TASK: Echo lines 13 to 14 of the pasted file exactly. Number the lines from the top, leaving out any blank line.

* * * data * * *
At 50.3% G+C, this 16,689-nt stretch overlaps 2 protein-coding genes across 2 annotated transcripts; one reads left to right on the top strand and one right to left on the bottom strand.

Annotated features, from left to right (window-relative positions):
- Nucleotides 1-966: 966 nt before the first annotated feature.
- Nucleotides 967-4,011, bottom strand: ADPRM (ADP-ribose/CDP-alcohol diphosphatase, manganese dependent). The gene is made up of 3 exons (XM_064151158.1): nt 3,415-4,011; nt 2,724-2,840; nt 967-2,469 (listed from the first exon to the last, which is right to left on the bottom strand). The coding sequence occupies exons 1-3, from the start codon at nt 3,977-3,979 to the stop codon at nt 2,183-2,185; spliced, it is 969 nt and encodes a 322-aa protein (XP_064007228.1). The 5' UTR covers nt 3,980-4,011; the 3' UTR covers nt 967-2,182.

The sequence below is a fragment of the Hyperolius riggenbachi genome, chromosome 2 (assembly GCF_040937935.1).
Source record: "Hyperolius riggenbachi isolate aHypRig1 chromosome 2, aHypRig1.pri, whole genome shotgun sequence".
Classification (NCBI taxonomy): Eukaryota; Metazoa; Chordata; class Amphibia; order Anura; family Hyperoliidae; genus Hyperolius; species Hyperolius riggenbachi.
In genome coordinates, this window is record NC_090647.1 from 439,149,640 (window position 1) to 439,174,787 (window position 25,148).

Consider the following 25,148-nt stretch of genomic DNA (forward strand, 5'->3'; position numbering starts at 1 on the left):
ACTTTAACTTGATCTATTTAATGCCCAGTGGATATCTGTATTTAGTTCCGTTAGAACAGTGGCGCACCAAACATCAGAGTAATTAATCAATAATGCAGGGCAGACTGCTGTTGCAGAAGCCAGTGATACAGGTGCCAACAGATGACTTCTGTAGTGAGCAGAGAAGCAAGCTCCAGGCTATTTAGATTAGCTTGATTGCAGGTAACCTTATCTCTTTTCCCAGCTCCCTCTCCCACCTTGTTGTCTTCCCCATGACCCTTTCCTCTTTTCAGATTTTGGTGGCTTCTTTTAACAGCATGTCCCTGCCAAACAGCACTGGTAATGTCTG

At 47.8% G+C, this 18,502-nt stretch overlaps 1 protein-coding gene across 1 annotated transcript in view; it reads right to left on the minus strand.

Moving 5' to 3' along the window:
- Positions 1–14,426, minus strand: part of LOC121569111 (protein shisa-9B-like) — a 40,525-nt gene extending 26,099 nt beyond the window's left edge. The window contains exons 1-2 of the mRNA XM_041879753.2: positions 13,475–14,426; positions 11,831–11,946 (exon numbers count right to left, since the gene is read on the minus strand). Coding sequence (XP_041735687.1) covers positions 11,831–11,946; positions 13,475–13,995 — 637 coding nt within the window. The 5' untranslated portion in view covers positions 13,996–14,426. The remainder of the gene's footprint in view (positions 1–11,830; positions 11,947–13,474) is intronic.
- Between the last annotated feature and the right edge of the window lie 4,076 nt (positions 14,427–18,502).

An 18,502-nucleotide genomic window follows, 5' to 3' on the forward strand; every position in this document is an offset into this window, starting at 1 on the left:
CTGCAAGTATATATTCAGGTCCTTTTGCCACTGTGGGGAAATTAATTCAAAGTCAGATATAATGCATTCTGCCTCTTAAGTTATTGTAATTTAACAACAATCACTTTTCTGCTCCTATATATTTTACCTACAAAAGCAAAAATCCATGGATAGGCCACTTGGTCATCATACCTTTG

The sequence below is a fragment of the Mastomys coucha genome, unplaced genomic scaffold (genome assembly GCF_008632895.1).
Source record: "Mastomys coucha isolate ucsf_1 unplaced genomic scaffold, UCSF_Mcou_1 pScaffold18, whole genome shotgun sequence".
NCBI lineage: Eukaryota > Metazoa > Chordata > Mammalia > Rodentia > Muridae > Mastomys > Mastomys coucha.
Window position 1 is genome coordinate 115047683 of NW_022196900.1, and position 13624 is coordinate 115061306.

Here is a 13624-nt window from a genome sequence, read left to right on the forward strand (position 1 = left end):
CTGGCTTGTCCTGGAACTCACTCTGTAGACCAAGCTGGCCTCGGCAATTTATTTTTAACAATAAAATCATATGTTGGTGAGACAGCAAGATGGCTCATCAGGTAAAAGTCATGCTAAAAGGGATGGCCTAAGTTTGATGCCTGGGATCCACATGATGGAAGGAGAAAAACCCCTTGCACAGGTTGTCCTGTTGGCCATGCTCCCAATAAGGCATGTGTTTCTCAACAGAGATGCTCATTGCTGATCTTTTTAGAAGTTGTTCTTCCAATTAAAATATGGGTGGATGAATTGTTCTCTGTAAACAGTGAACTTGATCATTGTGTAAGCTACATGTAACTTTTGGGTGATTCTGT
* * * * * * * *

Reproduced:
- Positions 1–14,426, minus strand: part of LOC121569111 (protein shisa-9B-like) — a 40,525-nt gene extending 26,099 nt beyond the window's left edge. The window contains exons 1-2 of the mRNA XM_041879753.2: positions 13,475–14,426; positions 11,831–11,946 (exon numbers count right to left, since the gene is read on the minus strand). Coding sequence (XP_041735687.1) covers positions 11,831–11,946; positions 13,475–13,995 — 637 coding nt within the window. The 5' untranslated portion in view covers positions 13,996–14,426. The remainder of the gene's footprint in view (positions 1–11,830; positions 11,947–13,474) is intronic.
- Between the last annotated feature and the right edge of the window lie 4,076 nt (positions 14,427–18,502).